Glaciers of Western Canada mostly gone by 2100, scientists warn
The glaciers of Western Canada will be mostly gone by the end of this century, say University of British Columbia scientists. Seventy percent of all the glacier ice in Alberta and British Columbia will have melted away within the next 85 years, they say, creating serious problems for water quality, power supplies, agriculture and local ecosystems.
The researchers, whose findings have been published in the academic journal Nature Geoscience, explained that while rising temperatures are threatening glaciers in Western Canada, they are not all disappearing at the same rate.
The study was a collaboration between the University of British Columbia, the Pacific Climate Impacts Consortium, and the University of Iceland.
Most of Western Canada’s glaciers will be gone by the end of this century, scientists predict. (Image: ubc.ca)
Ninety percent of the glaciers in the drier interior of the Rocky Mountains could be gone by the end of this century, while the wetter coastal mountains in northwestern British Columbia (BC) are forecast to lose about half their glacier volume over the same period.
Mountains will soon look like those in California
Garry Clarke, professor emeritus in the Department of Earth, Ocean and Atmospheric Sciences, at the University of British Columbia, said:
“Most of our ice holdouts at the end of the century will be in the northwest corner of the province. Soon our mountains could look like those in Colorado or California and you don’t see much ice in those landscapes.”
Professor Clarke and colleagues used computer models, climate simulations and observational data to forecast the fate of individual glaciers.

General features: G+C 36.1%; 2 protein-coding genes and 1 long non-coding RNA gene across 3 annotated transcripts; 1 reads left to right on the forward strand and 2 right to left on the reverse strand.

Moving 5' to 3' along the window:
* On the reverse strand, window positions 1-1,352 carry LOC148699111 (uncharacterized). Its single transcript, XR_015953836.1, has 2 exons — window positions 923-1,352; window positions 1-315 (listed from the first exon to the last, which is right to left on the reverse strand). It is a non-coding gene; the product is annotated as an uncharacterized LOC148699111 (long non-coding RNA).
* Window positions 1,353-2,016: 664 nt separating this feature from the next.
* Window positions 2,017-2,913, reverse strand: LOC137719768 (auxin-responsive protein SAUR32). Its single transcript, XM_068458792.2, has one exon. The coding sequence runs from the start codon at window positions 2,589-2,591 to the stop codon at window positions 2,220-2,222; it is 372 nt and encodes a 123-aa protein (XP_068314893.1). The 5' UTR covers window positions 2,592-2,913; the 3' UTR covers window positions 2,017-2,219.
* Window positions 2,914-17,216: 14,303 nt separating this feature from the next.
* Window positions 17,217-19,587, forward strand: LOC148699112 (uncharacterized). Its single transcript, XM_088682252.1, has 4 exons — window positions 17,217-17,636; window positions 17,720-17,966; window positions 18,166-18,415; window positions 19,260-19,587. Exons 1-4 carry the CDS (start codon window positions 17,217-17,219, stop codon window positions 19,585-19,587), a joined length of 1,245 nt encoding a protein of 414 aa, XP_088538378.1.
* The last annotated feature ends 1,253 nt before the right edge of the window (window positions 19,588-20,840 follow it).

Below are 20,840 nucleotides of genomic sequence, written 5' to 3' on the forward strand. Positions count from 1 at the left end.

More than 17,000 glaciers
British Columbia and Alberta are hosts to more than 17,000 glaciers, which play a crucial role in energy production through hydroelectric power.
The glaciers are also important for the regions’ tourism, agriculture and water supply.
Prof. Clarke adds that while these issues are worrying, greater rainfall due to climate change may help offset some of the impact of glacier loss.
Professor Garry Clarke. (Image: ubc.ca)
Freshwater ecosystems will be the most severely affected, the scientists believe. During the late summer, melting glaciers provide cool, plentiful water to several of the region’s headwaters.
Prof. Clarke said:
“These glaciers act as a thermostat for freshwater ecosystems. Once the glaciers are gone, the streams will be a lot warmer and this will hugely change fresh water habitat. We could see some unpleasant surprises in terms of salmon productivity.”
The scientists forecast changes in the area and volume of glaciers in B.C. and Alberta under a number of different greenhouse gas emission scenarios used by the IPCC (Intergovernmental Panel on Climate Change) in their most recent analysis of the state of the climate system.
Problem driven by fossil fuel combustion
The primary factor driving global warming in the decades ahead is rising CO2 levels caused by fossil fuel combustion.
The research team explained that the impact of global warming on glacier health is not immediately evident. While the surface area covered by the glaciers may remain unchanged, they are thinning at a rate of about one metre annually.
Prof. Clarke said:
“Most glaciers are only 100 or so metres thick. They’re losing volume but this loss we’re seeing right now is a bit hidden.”
Citation: Garry K. C. Clarke et al. “Projected deglaciation of western Canada in the twenty-first century”. Nature Geoscience. DOI: 10.1038/ngeo2407.